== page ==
Allen & Heath is something of a British institution, with a history of making quality audio equipment that stretches back to the seventies. Perhaps best known for its studio mixers, it's re-invented itself in the DJ world. The Xone:K2 is its latest product, aimed at the travelling DJ or anyone who needs a slimline but well specified MIDI controller with a built-in audio interface. The K2 measures just 135 x 30 x 358mm and weighs 1kg. So, it's definitely a small package but is that always a good thing?
The K2 is a compact and lightweight unit that fits easily in a bag or DJ booth. Designed with portability in mind, it comes with a padded carry case that doubles as a stand to raise it up to the height of a DJ mixer.
The chassis is made of rubber-coated plastic with a metal top panel, which is solid without being heavy. The layout feels comfortable and the potentiometers and encoders are securely bolted down, so they should stand up to the rigours of live use. The rubber knobs are a nice shape, and the tri-colour illuminated rubber switches have a firm but reassuring click.
Finally, the four 60mm faders work smoothly but, while they have the renowned Allen & Heath smoothness - with tops indented generously, making them a pleasure to use - the studio-styling makes them perhaps less than ideal for DJ use.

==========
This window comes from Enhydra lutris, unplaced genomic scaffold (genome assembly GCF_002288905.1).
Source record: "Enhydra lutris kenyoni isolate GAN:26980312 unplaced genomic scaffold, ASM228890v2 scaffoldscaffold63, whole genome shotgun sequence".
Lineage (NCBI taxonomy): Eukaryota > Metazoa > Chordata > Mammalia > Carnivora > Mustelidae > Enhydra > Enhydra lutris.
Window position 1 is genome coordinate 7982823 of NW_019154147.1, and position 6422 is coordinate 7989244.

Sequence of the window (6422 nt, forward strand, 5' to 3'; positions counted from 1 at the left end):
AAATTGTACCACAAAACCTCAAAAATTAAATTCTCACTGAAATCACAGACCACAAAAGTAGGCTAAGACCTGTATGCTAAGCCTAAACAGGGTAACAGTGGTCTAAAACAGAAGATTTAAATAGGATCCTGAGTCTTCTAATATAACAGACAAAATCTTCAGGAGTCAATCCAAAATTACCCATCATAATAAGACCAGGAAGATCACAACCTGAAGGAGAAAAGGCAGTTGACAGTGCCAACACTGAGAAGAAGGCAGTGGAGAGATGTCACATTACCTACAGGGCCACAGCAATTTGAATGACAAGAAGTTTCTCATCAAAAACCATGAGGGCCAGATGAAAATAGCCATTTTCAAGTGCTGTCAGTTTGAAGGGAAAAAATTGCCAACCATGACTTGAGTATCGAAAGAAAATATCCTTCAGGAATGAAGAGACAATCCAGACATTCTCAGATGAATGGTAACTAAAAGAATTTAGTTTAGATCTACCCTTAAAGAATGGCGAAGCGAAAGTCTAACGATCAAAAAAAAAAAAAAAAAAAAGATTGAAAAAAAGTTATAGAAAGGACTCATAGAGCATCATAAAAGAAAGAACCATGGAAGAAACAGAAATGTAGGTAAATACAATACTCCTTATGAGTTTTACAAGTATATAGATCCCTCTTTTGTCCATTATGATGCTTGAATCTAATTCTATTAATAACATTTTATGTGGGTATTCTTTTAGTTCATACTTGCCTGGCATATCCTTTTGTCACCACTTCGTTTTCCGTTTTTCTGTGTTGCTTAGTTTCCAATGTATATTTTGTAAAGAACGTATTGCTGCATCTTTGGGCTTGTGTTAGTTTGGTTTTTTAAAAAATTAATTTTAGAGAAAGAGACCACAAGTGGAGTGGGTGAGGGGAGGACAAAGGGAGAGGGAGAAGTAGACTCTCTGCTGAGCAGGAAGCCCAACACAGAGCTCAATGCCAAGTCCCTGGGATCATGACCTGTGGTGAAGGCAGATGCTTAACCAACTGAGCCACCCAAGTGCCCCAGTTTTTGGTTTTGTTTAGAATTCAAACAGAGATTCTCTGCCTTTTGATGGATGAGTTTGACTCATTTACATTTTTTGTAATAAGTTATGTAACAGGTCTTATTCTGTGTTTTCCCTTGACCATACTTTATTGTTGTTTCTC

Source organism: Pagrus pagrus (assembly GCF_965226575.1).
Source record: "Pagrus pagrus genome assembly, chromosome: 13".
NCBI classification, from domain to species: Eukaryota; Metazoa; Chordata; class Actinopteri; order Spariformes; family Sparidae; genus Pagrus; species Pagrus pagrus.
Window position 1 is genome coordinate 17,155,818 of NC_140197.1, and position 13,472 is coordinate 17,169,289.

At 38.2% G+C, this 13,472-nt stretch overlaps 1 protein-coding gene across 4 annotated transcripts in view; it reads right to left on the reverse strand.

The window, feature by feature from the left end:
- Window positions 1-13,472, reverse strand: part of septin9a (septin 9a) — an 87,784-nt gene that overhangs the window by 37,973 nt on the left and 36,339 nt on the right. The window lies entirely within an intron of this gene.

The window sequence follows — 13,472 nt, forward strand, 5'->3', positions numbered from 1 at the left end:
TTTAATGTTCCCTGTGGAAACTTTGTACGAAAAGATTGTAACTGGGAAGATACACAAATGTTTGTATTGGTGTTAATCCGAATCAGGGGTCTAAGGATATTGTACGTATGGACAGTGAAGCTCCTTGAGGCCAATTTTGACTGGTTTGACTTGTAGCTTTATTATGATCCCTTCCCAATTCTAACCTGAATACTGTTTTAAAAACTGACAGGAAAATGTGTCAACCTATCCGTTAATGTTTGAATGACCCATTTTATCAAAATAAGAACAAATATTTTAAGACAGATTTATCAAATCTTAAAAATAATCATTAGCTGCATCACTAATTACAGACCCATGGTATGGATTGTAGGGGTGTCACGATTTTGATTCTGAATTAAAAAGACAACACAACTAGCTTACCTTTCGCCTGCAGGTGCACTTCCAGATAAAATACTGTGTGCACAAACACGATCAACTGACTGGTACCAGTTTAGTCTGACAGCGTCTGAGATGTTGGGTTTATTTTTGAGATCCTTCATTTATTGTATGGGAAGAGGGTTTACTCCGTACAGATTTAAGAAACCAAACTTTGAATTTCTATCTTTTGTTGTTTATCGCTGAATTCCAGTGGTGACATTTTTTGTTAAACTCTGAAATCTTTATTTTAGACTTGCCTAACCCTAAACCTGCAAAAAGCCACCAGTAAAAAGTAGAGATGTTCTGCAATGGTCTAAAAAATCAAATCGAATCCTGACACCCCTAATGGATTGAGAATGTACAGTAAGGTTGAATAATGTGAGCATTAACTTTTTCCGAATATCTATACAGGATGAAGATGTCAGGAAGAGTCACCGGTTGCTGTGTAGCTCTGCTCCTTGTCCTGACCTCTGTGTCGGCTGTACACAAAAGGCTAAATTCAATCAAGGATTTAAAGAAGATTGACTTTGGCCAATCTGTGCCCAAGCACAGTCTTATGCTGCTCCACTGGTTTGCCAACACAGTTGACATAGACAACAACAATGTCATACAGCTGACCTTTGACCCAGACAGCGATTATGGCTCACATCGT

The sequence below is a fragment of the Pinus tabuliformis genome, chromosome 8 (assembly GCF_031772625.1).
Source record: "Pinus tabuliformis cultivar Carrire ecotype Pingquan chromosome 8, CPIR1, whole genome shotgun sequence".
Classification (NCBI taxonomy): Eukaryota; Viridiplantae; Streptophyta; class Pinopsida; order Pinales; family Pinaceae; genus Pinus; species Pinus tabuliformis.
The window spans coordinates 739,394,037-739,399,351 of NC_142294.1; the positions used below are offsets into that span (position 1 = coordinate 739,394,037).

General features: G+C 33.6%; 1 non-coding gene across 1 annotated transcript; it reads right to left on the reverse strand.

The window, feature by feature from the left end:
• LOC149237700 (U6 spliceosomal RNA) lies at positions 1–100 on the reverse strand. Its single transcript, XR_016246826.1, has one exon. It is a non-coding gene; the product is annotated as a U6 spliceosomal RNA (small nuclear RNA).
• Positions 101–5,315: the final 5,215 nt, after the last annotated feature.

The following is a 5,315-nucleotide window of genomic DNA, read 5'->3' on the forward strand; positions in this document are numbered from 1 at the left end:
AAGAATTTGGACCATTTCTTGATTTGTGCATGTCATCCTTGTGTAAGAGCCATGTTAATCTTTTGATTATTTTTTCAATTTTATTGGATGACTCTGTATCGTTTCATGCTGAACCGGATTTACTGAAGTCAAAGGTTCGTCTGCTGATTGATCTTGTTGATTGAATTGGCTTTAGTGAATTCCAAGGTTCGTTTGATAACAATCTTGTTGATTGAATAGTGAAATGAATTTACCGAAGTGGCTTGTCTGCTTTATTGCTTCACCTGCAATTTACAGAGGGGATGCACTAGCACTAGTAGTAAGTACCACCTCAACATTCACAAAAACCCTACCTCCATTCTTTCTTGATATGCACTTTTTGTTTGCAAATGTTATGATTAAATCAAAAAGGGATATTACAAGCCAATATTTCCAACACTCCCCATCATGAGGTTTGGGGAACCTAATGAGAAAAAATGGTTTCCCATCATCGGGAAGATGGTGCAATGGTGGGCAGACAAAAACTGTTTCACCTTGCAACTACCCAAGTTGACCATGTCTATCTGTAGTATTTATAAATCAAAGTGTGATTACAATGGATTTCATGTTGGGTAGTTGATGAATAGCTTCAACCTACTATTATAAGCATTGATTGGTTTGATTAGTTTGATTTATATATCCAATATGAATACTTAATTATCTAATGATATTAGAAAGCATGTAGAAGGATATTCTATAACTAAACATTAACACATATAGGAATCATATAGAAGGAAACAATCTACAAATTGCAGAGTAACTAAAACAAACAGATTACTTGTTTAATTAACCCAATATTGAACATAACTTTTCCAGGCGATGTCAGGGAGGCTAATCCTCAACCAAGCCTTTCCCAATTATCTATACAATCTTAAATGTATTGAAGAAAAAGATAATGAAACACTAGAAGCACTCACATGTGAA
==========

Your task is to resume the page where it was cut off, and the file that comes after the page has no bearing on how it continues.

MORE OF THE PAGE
The audio interface has four outputs: two RCA at the back and a stereo 3.5mm headphone socket at the front. The manual suggests several uses, including connecting the outputs to a mixer for DJing, or one output pair for headphones and the other for speakers.
Sound quality is adequate with a sample rate of 44.1 or 48 kHz, but the 16-bit converters mean that it's not going to compete with more expensive units. It's a shame that you can only control the output volume using software, and it would also be nice if the headphone outputs were duplicated on RCAs at the back, but you can't have everything at this price.
On the latch
As the controls are unlabelled, you are free to use them as you wish. Allen & Heath supply some mapping files for Ableton Live and NI Traktor, which are a good starting point. Where things get interesting is with Latching Layers.
This feature allows up to three layers of controls and it is possible to switch some of the controls while 'latching' the others. For example, the knobs could be 'latched' to control EQ, while the buttons switch through three layers of effects parameters.
A pair of Allen & Heath X:Link ports, which allow you to connect multiple Xone controllers together, can be found on the rear. Chained K2s receive power and data over the proprietary connection and complex setups can be created using Allen & Heath mixers. The whole thing can then be connected to the computer with just one USB cable.
Obvious competitors for the K2 are the Native Instruments F1 and X1. These are smaller in size and offer fewer features, but Traktor DJs may still prefer them as the controls are specifically tailored to their needs.
The K2 works very well for the more adventurous user as it is an extremely flexible device with a clever layering system and a vast array of controls. With all that plus the carry case and mappings in the box, it's ideal for those who use a variety of software or who like to customise their mappings.
The built-in audio makes it attractive as a portable DJ setup and it would also be great as an extra set of knobs in the studio. A serious contender.